To say that the coronavirus pandemic has caused significant disruption would be an understatement, with the entire education sector affected in one way or another. With any luck things will creep back to something approaching normality. However, the past months have highlighted the need to be prepared for disruptive events in the future, in whatever form they come.
As the pandemic started, we realised that physical lab and fieldwork would be a challenge, so we decided to do some research with staff at several institutions to find out more. The use of technology in both these areas had been around for many years, but we wanted to find out what was available on the market and what gaps might exist.
We found that commercial software to deliver virtual labs is further ahead than in virtual fieldwork. Vendors gaining traction include Labster (in the USA and UK), and LabBuddy (in Europe). However, institutions reported that virtual labs are not at the stage where they can fully replace physical lab work. Firstly, the peer support and social learning aspect of physical lab work where students gain confidence and encouragement from their peers is not currently supported. Secondly, even the best immersive simulations do not train the fine motor skills that students need to carry out lab-based research, which can begin as early as third-year dissertations.
Where institutions have found value in virtual labs is as a supplement, rather than a replacement to physical labs. Pre-lab activities are used to teach the protocol to all students and combined with a short test to assess the learning. This helps maximise the time spent doing the intended activity in physical labs, as students are more familiar with the equipment, the theory, and the expected outcomes. Virtual labs can simulate experiments that would not be feasible to carry out in a physical lab. Students can be safely exposed to dangerous reagents, conditions that are impossible to set up due to cost or location, or experiments that take days or longer. Post-lab activities like those provided by Learning Science reduce the marking burden on staff. They are also popular with students as feedback is instant and can be even be provided in real-time during the assessment. Finally, virtual labs can be a revision tool to refresh the skills learned in physical labs.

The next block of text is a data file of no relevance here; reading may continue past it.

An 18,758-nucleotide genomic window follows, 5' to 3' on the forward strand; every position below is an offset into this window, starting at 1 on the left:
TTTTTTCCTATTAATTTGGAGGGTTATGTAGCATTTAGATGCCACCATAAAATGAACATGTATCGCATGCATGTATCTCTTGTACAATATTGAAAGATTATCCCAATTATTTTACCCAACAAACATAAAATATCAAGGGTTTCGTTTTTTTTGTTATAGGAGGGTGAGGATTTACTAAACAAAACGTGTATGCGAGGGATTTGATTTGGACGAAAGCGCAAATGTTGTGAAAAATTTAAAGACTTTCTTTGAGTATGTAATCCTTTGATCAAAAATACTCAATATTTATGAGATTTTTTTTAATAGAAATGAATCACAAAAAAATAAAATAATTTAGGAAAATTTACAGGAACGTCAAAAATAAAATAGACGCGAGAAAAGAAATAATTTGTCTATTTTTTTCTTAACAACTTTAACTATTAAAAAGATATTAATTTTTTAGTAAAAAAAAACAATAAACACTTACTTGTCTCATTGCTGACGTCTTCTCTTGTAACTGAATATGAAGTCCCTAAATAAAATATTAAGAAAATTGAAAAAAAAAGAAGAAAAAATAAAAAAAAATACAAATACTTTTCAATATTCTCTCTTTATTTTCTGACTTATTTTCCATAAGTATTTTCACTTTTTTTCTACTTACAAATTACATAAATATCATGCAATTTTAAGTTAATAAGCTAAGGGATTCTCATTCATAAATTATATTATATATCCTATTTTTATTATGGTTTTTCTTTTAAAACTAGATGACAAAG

In the short-term the current disruption is the main driver for institutions looking into virtual fieldwork. However, there has been an increasing awareness of environmental concerns, accessibility, and costs as potential barriers to physical fieldwork. These barriers are drivers for some of the innovative solutions created over the past few years. Virtual fieldwork is some way behind virtual labs in terms of the range of vendors on the market. Homegrown solutions have emerged out of institutions, taking advantage of readily available software tools from electronic notebooks to video packages that are being used to support fieldwork. The 10th Enhanced Fieldwork Learning Showcase was held on 8th September 2020 and is a great resource for virtual fieldwork ideas and inspiration – a full recording of the event is available. Esri UK has published a collection of tutorials designed to help anyone create and run a virtual field course using ArcGIS. VR-Glaciers and Glaciated Landscapes is a collection of free virtual field trips put together by The University of Worcester. InVEnTA is a University of Exeter Education Incubator project for developing interactive virtual environments using geospatial and visualisation technology. The SeriousGeoGames Lab from the University of Hull combines computer modelling and gamification to teach learners about environmental issues such as ocean acidification, flash flooding, and rising sea levels. Several institutions have been experimenting with remote field trips using data from previous trips, including Imperial College London and The University Centre in Svalbard.
Unlike with virtual labs, institutions have been able to improvise and innovate with existing tools. However, Jisc expects to see commercial vendors attempt to enter this space in greater numbers over the coming years. It will be interesting to see whether solutions emerge that allow students/researchers to gather and work with live data rather than relying on previously collected data. Recent advances in drone technology, robotics, and the exponential growth of IoT devices suggests this could be a reality in the coming years.
Like many in-person activities which have moved online at short notice, current digital solutions cannot adequately replace the peer support and social learning aspects of physical lab and fieldwork. Addressing this gap is a key challenge for the sector and any vendors looking to enter this space. Jisc will continue to monitor this interesting and fast-moving area for ways of supporting our members. We’ll be particularly looking out for growing adoption of virtual lab packages, innovative uses of new and emerging technologies, increased collaboration and sharing of data and resources in fieldwork, and any solutions with refreshing takes on ways of improving the social aspects of online practical work.